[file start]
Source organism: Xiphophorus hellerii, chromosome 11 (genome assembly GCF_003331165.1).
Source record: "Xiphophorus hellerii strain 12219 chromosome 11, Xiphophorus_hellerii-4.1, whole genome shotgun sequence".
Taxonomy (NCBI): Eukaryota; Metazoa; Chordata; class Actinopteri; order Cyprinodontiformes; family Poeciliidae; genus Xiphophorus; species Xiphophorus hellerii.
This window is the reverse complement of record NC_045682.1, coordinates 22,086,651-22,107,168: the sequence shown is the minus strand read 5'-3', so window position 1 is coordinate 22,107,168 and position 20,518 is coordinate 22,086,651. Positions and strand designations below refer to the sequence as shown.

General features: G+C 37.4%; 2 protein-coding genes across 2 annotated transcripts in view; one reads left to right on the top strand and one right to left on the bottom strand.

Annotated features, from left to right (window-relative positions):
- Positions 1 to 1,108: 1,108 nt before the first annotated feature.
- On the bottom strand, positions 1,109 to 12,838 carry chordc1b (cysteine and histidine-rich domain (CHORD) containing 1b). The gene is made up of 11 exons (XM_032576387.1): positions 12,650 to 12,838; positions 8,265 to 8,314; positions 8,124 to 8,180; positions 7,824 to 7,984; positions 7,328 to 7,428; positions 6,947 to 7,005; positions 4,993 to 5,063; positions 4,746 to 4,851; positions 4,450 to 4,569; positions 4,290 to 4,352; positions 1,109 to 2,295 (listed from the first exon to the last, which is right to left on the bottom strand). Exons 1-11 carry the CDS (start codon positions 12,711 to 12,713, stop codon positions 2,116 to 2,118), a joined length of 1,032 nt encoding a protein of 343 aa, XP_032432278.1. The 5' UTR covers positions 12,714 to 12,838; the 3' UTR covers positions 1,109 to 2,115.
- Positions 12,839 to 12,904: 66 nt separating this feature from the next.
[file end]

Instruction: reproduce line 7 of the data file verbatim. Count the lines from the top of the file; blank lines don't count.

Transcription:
- Positions 1 to 1,108: 1,108 nt before the first annotated feature.